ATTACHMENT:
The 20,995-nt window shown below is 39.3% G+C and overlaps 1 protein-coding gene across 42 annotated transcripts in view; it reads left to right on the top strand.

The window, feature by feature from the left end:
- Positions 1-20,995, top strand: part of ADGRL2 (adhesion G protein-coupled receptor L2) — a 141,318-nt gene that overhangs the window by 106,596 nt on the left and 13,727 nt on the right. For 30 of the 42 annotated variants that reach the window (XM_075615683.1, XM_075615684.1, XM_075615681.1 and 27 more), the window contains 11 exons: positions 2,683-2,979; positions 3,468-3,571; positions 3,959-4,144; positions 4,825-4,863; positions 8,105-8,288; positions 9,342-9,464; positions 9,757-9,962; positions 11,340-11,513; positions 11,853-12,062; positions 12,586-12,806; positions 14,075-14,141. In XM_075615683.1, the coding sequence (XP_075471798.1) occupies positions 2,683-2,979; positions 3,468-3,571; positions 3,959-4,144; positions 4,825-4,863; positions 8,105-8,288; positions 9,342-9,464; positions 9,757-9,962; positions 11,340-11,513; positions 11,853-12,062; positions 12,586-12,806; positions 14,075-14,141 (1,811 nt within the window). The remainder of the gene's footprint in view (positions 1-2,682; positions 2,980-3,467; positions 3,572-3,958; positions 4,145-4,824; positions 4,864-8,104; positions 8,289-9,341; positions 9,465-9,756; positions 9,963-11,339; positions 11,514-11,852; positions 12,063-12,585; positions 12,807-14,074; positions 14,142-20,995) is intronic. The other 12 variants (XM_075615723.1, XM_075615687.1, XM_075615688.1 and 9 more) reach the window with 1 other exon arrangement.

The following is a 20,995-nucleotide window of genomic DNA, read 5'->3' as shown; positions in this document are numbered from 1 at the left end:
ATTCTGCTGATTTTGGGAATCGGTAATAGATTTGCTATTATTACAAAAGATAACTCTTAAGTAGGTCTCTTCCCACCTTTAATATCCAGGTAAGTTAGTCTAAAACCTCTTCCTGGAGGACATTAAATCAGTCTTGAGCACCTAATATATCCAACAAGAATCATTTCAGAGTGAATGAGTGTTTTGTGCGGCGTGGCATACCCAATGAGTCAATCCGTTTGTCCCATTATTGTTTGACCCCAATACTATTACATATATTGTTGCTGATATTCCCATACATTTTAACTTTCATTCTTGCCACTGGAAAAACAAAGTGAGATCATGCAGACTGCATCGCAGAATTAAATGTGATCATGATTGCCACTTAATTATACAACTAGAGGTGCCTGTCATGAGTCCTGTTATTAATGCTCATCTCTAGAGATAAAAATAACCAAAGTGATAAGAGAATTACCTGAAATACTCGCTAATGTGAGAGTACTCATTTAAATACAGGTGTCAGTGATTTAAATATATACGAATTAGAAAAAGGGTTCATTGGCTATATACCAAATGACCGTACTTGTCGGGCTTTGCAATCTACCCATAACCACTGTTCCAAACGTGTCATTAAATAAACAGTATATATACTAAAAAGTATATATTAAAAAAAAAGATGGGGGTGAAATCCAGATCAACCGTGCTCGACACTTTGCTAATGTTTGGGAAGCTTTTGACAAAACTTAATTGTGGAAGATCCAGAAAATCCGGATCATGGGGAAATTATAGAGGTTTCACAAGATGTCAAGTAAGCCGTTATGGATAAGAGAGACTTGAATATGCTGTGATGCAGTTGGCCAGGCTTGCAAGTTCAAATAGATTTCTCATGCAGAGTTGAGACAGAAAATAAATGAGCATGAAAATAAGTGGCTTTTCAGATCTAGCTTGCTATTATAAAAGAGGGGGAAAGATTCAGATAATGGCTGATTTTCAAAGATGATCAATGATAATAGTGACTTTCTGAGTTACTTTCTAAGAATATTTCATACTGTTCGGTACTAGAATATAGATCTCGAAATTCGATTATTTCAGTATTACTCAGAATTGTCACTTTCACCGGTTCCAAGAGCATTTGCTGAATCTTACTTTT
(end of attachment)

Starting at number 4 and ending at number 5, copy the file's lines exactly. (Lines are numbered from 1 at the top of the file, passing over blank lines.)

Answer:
The following is a 20,995-nucleotide window of genomic DNA, read 5'->3' as shown; positions in this document are numbered from 1 at the left end:
ATTCTGCTGATTTTGGGAATCGGTAATAGATTTGCTATTATTACAAAAGATAACTCTTAAGTAGGTCTCTTCCCACCTTTAATATCCAGGTAAGTTAGTCTAAAACCTCTTCCTGGAGGACATTAAATCAGTCTTGAGCACCTAATATATCCAACAAGAATCATTTCAGAGTGAATGAGTGTTTTGTGCGGCGTGGCATACCCAATGAGTCAATCCGTTTGTCCCATTATTGTTTGACCCCAATACTATTACATATATTGTTGCTGATATTCCCATACATTTTAACTTTCATTCTTGCCACTGGAAAAACAAAGTGAGATCATGCAGACTGCATCGCAGAATTAAATGTGATCATGATTGCCACTTAATTATACAACTAGAGGTGCCTGTCATGAGTCCTGTTATTAATGCTCATCTCTAGAGATAAAAATAACCAAAGTGATAAGAGAATTACCTGAAATACTCGCTAATGTGAGAGTACTCATTTAAATACAGGTGTCAGTGATTTAAATATATACGAATTAGAAAAAGGGTTCATTGGCTATATACCAAATGACCGTACTTGTCGGGCTTTGCAATCTACCCATAACCACTGTTCCAAACGTGTCATTAAATAAACAGTATATATACTAAAAAGTATATATTAAAAAAAAAGATGGGGGTGAAATCCAGATCAACCGTGCTCGACACTTTGCTAATGTTTGGGAAGCTTTTGACAAAACTTAATTGTGGAAGATCCAGAAAATCCGGATCATGGGGAAATTATAGAGGTTTCACAAGATGTCAAGTAAGCCGTTATGGATAAGAGAGACTTGAATATGCTGTGATGCAGTTGGCCAGGCTTGCAAGTTCAAATAGATTTCTCATGCAGAGTTGAGACAGAAAATAAATGAGCATGAAAATAAGTGGCTTTTCAGATCTAGCTTGCTATTATAAAAGAGGGGGAAAGATTCAGATAATGGCTGATTTTCAAAGATGATCAATGATAATAGTGACTTTCTGAGTTACTTTCTAAGAATATTTCATACTGTTCGGTACTAGAATATAGATCTCGAAATTCGATTATTTCAGTATTACTCAGAATTGTCACTTTCACCGGTTCCAAGAGCATTTGCTGAATCTTACTTTT